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Eremophila barbata facts for kids

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Eremophila barbata
Conservation status

Endangered (EPBC Act)
Scientific classification
Genus:
Eremophila (plant)
Species:
barbata

Eremophila barbata is a flowering plant in the figwort family, Scrophulariaceae and is endemic to a small area in the Eyre Peninsula of South Australia. It is a very rare, small, spreading shrub distinguished by a prominent "beard" on the lower lobe of its lilac-coloured flowers.

Description

Eremophila barbata is a spreading shrub, sometimes growing to 1 m (3 ft) high and 3 m (10 ft) wide with lumpy branches due to the presence of wart-like tubercles. The leaves are arranged alternately, 5–10 mm (0.2–0.4 in) long, 3–7.5 mm (0.1–0.3 in) wide, egg-shaped with the narrower end towards the base, clustered towards the ends of the stem and slightly bluish-green in colour.

The flowers are usually borne singly in leaf axils and lack a stalk. There are 5 green, narrow triangular sepals 2–5 mm (0.08–0.2 in) long. The 5 petals are 7–12 mm (0.3–0.5 in) long and joined at their lower end to form a tube. The tube and the petal lobes on its end are lilac-coloured, lack spots and are glabrous on the outside. The lower, middle petal lobe and the inside of the petal tube is covered with long, soft hairs.

Taxonomy and naming

Eremophila barbata was first formally described by Robert Chinnock in 1985 with the description published in The Journal of the Adelaide Botanic Garden. The type specimen was collected by Chinnock in 1979 in the Hincks National Park. The specific epithet (barbata) is a Latin word meaning "bearded."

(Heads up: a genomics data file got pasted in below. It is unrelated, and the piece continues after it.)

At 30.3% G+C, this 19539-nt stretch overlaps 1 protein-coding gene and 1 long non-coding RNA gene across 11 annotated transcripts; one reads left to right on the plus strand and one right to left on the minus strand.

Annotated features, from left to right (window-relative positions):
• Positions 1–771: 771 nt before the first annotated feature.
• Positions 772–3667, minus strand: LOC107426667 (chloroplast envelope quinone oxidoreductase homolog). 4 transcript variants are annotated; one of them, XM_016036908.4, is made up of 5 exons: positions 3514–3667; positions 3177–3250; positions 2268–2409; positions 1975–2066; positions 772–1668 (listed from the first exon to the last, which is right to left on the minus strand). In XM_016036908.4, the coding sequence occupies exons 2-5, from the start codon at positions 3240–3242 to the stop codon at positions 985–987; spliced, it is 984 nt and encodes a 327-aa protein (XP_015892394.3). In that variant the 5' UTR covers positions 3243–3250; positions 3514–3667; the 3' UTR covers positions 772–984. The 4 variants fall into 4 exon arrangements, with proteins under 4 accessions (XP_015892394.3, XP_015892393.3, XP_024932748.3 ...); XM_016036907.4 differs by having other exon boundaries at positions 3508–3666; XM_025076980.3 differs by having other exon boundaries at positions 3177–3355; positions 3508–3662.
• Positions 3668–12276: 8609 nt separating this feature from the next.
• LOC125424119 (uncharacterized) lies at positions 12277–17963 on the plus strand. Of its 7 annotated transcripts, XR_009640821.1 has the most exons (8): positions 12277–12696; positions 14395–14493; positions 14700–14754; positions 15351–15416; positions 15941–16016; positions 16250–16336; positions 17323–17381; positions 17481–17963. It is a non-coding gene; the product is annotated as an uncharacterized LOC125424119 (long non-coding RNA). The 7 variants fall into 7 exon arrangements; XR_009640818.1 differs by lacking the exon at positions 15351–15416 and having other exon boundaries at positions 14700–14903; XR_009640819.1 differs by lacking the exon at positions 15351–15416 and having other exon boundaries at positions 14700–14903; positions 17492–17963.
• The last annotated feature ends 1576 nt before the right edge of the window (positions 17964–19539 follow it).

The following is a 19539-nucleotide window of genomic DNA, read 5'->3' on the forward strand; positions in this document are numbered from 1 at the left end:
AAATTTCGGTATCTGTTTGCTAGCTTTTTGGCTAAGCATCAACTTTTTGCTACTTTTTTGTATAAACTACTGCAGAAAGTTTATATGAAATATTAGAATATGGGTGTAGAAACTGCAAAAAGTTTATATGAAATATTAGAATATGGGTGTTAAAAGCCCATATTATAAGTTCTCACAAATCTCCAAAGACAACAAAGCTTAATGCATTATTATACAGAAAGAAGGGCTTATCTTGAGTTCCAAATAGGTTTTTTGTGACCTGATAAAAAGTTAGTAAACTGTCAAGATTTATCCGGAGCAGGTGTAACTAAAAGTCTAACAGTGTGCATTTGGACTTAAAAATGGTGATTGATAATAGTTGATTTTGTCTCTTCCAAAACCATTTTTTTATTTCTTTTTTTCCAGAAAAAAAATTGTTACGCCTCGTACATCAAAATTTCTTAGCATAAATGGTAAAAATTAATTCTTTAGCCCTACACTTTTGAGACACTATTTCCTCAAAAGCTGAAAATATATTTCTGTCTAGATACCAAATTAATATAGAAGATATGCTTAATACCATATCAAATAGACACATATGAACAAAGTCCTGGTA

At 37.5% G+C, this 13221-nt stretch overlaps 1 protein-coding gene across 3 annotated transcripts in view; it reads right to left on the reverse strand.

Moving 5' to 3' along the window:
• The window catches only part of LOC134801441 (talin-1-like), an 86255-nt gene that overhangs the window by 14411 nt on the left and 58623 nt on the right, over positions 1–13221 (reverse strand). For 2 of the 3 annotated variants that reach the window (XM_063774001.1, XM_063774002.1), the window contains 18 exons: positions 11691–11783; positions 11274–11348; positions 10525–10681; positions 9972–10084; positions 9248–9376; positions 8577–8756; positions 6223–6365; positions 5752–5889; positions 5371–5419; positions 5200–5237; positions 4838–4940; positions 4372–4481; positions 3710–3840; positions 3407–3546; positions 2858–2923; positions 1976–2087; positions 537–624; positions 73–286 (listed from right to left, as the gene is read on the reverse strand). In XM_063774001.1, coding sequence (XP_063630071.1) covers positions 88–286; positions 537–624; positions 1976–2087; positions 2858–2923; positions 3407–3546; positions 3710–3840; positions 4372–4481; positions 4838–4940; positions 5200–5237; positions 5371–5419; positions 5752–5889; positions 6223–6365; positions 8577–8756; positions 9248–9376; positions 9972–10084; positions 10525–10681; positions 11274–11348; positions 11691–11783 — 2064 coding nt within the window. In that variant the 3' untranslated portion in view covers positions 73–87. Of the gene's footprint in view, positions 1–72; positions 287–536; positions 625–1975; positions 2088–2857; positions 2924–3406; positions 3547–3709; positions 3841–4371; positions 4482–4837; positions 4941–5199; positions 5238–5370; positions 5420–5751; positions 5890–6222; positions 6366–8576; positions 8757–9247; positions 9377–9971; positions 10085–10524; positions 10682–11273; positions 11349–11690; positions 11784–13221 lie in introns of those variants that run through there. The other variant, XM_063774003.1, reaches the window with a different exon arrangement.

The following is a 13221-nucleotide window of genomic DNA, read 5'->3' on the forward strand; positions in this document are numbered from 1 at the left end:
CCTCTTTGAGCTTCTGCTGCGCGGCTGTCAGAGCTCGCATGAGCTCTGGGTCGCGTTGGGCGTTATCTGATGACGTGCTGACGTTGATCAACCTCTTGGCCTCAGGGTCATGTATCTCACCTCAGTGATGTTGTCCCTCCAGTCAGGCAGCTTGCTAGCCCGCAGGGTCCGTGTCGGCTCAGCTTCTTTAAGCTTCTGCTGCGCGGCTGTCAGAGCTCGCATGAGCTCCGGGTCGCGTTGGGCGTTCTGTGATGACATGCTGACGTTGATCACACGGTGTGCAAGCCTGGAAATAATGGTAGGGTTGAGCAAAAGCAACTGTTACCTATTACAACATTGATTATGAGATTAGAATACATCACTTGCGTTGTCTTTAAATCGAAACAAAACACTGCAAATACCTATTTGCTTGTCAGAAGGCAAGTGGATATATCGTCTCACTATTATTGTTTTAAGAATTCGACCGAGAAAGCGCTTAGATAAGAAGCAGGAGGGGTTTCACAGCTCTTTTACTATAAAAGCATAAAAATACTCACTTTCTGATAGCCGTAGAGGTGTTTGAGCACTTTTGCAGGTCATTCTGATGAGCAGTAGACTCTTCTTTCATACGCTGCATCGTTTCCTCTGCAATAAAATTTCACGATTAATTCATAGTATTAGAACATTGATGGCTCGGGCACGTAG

Distribution and habitat

This eremophila is only known from two small areas on the Eyre Peninsula - Hincks Wilderness Protection Area and near Ungarra where it grows in rocky clay as an understorey in mallee.

Conservation status

Eremophila barbata is classified as "endangered" in the Environment Protection and Biodiversity Conservation Act 1999 and was listed as "rare" in the 1997 IUCN Red List of Threatened Plants.

Use in horticulture

The long, arching branches of this species make it suitable for growing in a rockery or hanging over a wall. It is long-lived in the garden and some specimens have grown for more than 30 years. It can be propagated from cuttings and grown in a wide variety of soils and aspects although it be damaged by frost when young.

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